Crushed star puts Einstein to the test

Artist's impression of the J1749 system

Artist's impression of the J1749 system, which comprises a superdense pulsar (a spinning neutron star) and a normal star closely orbiting each other.

  • Stellar pair includes pulsar and a normal star
  • X-rays from the pulsar picked up by space telescope
  • Measurements can test an aspect of Einstein’s theories

A space telescope that “sees” X-rays could be used to test a key prediction of Einstein’s relativity theory.

Scientists using NASA’s Rossi X-ray Timing Explorer (RXTE) have studied a pair of stars that orbit each other so closely that one of them moves in front of the other and causes regular eclipses.

The astronomers can use these eclipses, along with standard physics laws, to estimate the size and mass of one of the stars.

Known collectively as Swift J1749.4-2807—or J1749 for short—one of the objects is a super-dense body called a pulsar, while the other is a normal star. The system is 22,000 light-years from Earth.

Pulsars are spinning neutron stars, the remnant cores left over after a giant star explodes at the end of its life. The matter in a neutron star is so heavily squashed that electrons have been forced into their atoms’ cores and combine with protons to form neutrons, leaving just a huge mass of neutrons.

Neutron stars pack more than the Sun’s mass into a ball just 20 to 25 kilometres across. In fact, their matter is so densely compressed that just one teaspoonful would have a staggering mass of 4,500 million tonnes.

Pulsar is eating its neighbour

Pulsars emit lots of radiation in tight beams, and as they spin they can appear to pulse or flash on and off like lighthouses.

Artist's impression of a pulsar

Artist's impression of a pulsar dragging gas from its companion star.

Astronomers can learn a lot about a pulsar from those flashes, such as how fast it is spinning. The J1749 pulsar spins at 518 times per second!

With J1749, the RXTE satellite spotted three eclipses as well as three pulses of X-rays as the pulsar experienced a series of outbursts.

The X-rays came from hotspots on the pulsar, where gas—sucked (or accreted) from the outer atmosphere of the companion star—had spiralled down and crashed onto the pulsar’s surface. The pulsar is slowly eating its neighbour.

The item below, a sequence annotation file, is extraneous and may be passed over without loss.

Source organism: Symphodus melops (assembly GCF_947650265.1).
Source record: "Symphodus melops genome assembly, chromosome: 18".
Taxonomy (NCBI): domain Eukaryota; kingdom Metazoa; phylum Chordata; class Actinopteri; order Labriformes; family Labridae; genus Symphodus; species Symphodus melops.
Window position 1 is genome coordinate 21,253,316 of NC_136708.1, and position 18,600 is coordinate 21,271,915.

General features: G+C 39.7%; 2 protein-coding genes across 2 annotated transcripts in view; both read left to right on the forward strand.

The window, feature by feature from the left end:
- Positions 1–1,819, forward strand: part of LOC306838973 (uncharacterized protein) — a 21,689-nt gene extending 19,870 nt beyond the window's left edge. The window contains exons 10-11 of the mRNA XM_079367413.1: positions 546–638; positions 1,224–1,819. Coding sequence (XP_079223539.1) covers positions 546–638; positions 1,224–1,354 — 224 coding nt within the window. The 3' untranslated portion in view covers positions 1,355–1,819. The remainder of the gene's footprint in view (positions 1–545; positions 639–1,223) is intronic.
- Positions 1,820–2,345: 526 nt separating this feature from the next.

It was these bright X-ray flashes that drew the astronomers’ attention to the J1749 system.

Small variations in the flashes arise from the pulsar’s orbital motion with the companion star, and indicate that the pulsar whizzes around its companion in just 8.8 hours.

The duration of the eclipses have enabled the astronomers to calculate that the companion is about 70% as massive as our Sun, but about 20% bigger than it would normally be for a star of this type—this is because the energy emitted by the pulsar is heating the companion’s outer layers, making them puff out further into space.

“This is the first time we’ve detected X-ray eclipses from a fast pulsar that is also accreting gas,” said Craig Markwardt of NASA’s Goddard Space Flight Centre. “Using this information, we now know the size and mass of the companion star with unprecedented accuracy.”

Artist's impression of RXTE

Artist's impression of the Rossi X-ray Timing Explorer space telescope, which made the observations.

Einstein to the rescue

What the astronomers don’t yet have is an accurate measure of the mass of the pulsar. The standard way to get it would be to use other telescopes to make optical and infrared observations of the companion star’s motion, from which they could work backward mathematically and deduce the pulsar’s mass.

But there is another way. Einstein’s relativity says that massive bodies distort space and slow down time. So what the astronomers hope to do is measure delays in the pulsar flashes as they travel past the companion star, something that RXTE is easily capable of doing.

This will be a good test of Einstein’s theory under extreme stellar conditions.

“High-precision measurements of the X-ray pulses just before and after an eclipse would give us a detailed picture of the entire system,” said Tod Strohmayer, RXTE’s project scientist at Goddard.

But for this, they’ll have to wait for RXTE to spot more X-ray outbursts…so you can be sure they’ll be keeping a close eye on this dynamic stellar duo in the months and years to come.

Story by Jonathan Nally, editor,

Images courtesy NASA / GSFC.

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